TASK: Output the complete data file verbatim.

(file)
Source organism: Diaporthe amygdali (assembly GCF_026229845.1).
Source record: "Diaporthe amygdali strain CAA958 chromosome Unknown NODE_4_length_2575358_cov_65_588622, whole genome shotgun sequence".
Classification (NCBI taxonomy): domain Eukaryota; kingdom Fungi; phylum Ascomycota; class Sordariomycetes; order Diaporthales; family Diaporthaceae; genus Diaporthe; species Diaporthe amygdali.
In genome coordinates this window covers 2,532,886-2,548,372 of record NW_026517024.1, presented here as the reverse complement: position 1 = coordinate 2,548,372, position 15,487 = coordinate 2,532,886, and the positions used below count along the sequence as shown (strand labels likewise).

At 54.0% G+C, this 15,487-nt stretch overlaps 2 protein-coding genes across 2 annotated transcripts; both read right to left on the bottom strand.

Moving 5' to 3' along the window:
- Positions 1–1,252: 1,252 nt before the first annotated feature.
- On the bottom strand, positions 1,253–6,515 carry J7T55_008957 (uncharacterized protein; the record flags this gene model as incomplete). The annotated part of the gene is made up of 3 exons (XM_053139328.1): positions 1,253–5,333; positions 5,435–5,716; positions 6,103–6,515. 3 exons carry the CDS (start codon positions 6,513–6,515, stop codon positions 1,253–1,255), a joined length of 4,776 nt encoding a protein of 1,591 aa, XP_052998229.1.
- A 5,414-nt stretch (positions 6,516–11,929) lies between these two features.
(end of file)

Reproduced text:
Source organism: Diaporthe amygdali (assembly GCF_026229845.1).
Source record: "Diaporthe amygdali strain CAA958 chromosome Unknown NODE_4_length_2575358_cov_65_588622, whole genome shotgun sequence".
Classification (NCBI taxonomy): domain Eukaryota; kingdom Fungi; phylum Ascomycota; class Sordariomycetes; order Diaporthales; family Diaporthaceae; genus Diaporthe; species Diaporthe amygdali.
In genome coordinates this window covers 2,532,886-2,548,372 of record NW_026517024.1, presented here as the reverse complement: position 1 = coordinate 2,548,372, position 15,487 = coordinate 2,532,886, and the positions used below count along the sequence as shown (strand labels likewise).

At 54.0% G+C, this 15,487-nt stretch overlaps 2 protein-coding genes across 2 annotated transcripts; both read right to left on the bottom strand.

Moving 5' to 3' along the window:
- Positions 1–1,252: 1,252 nt before the first annotated feature.
- On the bottom strand, positions 1,253–6,515 carry J7T55_008957 (uncharacterized protein; the record flags this gene model as incomplete). The annotated part of the gene is made up of 3 exons (XM_053139328.1): positions 1,253–5,333; positions 5,435–5,716; positions 6,103–6,515. 3 exons carry the CDS (start codon positions 6,513–6,515, stop codon positions 1,253–1,255), a joined length of 4,776 nt encoding a protein of 1,591 aa, XP_052998229.1.
- A 5,414-nt stretch (positions 6,516–11,929) lies between these two features.